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The Early Reviews Are In

Dialogue-rich “Deviation” reminds me in many ways of a two-man Sam Shepard play in which brothers scrimmage for the moral high ground in the face of a grim family history. Here it’s Mickey and Johnny, each bringing his own view of the world to bear on an unusual predicament: their mom has landed herself in jail. Their father’s definitely not blameless in how it all developed, but the brothers haven’t seen things quite the same way as they grew up. Their habitual Friday night diner date, we imagine, has always been full of waitress-ogling and profanity-laced ribbing, but this one feels different.

Paxson does a good job painting the brothers’ relationship. I felt like I’ve seen these guys hunched at the bars of diners and roadside taverns, working on their pasts along with their beers. They jab and joke and threaten and forgive – they’re linked whether they like it or not.

And …

A very interesting short story told almost entirely in dialogue. The banter between the two main characters is sharp and flows nicely. The dark subject matter may not be to everyone’s taste (lots of adult language and situations, if that sort of thing bothers you), but it’s certainly an innovative concept.

I could imagine it being adapted into a play–the writing and occasional dark humor seemed very well-suited to being performed live. At different points and in different ways, it reminded me strongly of both “Of Mice and Men” by Steinbeck and “The Hooligan” by Gilbert. Still, even on the page, it worked quite well.

And one more…

This is a unique story in that the author tells it mostly through dialogue, using only bits of exposition, all while managing to shift settings and develop character. That’s a tall order, and it was well done here. I also like how the author used random dictionary words to direct his story. Very creative idea.

Seems to me you need to listen to these people and download Deviation. And have a little fun with it … come back here and make suggestions of who should play the roles of Mickey and Johnny, their street preacher mother and their less than pure father, and of course the always alluring Ally.

Come along and Deviate with me.  It’s the most fun you’ll have for just 99 cents.

Come Deviate With Me

I did this thing last week.  Published what I call a long short story for the Kindle. Yes, it is only available as an e-book on the one platform. The story, at 16,000 words, isn’t really long enough for a paperback, but I may come back to that idea at some point.

Deviation Cover_Amazon

I wrote this story a few years ago as an experiment. It’s pretty much all dialogue with a very small amount of context and description thrown in where I felt it was necessary.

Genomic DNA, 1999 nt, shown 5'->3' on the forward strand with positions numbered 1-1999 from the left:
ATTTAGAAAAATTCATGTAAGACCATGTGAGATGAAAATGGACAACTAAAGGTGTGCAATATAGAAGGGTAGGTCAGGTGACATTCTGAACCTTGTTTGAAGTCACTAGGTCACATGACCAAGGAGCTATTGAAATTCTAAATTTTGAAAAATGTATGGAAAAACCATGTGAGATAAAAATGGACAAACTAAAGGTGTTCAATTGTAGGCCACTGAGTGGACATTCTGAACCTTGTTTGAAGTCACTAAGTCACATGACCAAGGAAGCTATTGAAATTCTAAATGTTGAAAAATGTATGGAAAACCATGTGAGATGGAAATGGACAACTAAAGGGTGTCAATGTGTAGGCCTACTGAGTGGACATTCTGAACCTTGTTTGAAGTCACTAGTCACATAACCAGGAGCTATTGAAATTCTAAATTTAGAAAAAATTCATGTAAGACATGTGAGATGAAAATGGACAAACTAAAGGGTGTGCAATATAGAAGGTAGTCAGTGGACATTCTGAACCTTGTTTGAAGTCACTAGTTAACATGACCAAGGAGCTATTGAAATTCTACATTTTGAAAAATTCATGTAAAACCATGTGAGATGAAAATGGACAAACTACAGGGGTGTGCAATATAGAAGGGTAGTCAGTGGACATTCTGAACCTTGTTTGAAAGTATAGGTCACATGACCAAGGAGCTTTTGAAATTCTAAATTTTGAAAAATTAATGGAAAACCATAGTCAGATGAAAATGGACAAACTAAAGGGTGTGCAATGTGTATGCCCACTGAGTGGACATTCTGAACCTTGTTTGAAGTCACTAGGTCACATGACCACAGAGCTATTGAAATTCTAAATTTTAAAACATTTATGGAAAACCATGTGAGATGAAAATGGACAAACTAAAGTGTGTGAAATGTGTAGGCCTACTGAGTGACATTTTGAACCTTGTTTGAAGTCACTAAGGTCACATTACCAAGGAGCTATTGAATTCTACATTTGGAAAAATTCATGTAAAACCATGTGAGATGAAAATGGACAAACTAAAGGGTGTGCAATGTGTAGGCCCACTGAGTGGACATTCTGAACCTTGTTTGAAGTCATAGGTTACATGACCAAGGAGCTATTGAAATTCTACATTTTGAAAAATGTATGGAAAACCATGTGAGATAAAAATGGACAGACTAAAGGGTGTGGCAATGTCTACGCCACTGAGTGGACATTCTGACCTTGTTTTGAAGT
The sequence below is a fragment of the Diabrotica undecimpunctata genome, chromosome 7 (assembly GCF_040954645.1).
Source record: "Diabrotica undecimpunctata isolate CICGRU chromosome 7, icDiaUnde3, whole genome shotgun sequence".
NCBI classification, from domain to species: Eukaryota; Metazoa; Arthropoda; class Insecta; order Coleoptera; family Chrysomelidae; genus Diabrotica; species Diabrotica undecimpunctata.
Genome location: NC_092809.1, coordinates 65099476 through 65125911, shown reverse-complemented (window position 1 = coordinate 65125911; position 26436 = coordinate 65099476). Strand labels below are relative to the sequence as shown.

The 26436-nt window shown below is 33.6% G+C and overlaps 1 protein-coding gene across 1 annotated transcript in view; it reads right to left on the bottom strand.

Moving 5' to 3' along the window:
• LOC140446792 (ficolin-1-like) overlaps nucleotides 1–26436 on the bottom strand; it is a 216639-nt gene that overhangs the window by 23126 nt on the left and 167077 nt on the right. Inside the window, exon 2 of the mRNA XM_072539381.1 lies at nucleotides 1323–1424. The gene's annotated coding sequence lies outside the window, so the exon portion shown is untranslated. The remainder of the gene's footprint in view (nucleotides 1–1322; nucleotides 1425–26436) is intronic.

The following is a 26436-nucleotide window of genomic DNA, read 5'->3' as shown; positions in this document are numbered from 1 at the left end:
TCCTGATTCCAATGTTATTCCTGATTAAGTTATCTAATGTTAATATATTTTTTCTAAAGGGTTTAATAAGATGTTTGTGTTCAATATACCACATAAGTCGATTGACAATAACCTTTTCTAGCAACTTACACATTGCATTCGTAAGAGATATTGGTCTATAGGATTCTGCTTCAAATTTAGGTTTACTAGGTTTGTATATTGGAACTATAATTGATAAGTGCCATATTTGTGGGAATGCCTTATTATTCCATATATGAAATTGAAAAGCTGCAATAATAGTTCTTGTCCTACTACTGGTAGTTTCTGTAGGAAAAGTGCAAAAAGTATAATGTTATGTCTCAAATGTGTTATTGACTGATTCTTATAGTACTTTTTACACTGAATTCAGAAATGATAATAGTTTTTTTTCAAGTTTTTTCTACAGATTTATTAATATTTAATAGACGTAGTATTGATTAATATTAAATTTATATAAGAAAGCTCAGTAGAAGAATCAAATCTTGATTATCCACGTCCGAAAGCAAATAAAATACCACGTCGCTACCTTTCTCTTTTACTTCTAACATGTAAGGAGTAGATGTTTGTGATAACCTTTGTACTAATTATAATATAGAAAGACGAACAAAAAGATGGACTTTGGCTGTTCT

So, what is Deviation.  Well … Johnny and Mickey are brothers, hanging out on a Friday night. Johnny just wants to have fun, get laid, and do it all over again next week. Mickey’s ready for something more. He’s a bit of a deeper thinker. And while they sit in a diner, ogling the waitress, Johnny gets a text from their father. Their mom has been arrested.

What follows is a weekend of discovery of family secrets. Of digging a little deeper.

It’s got one review (thank you, BG):

A very interesting short story told almost entirely in dialogue. The banter between the two main characters is sharp and flows nicely. The dark subject matter may not be to everyone’s taste (lots of adult language and situations, if that sort of thing bothers you), but it’s certainly an innovative concept.

So, give it a try. It’s only .99 for chrissakes. But be forewarned. Mickey and Johnny are foul-mouthed and have sex on their minds. This isn’t for everybody and certainly is a break from what I typically write.

The good news is that deciding to do this has motivated me to move forward on other things. Northville Five & Dime needs some attention. I’ve been proofing the first part this week and refreshing my memory of the story. I’ll finish that this weekend and then will move on to part two, which I wrote about two-thirds of before giving up on it some time ago. Once I have that written, I’m going to work on polishing both parts and seeing what I can do with them while writing the third and concluding part. Wish me luck. Northville is more in line with my traditional writing and I think has the potential for finding an audience.

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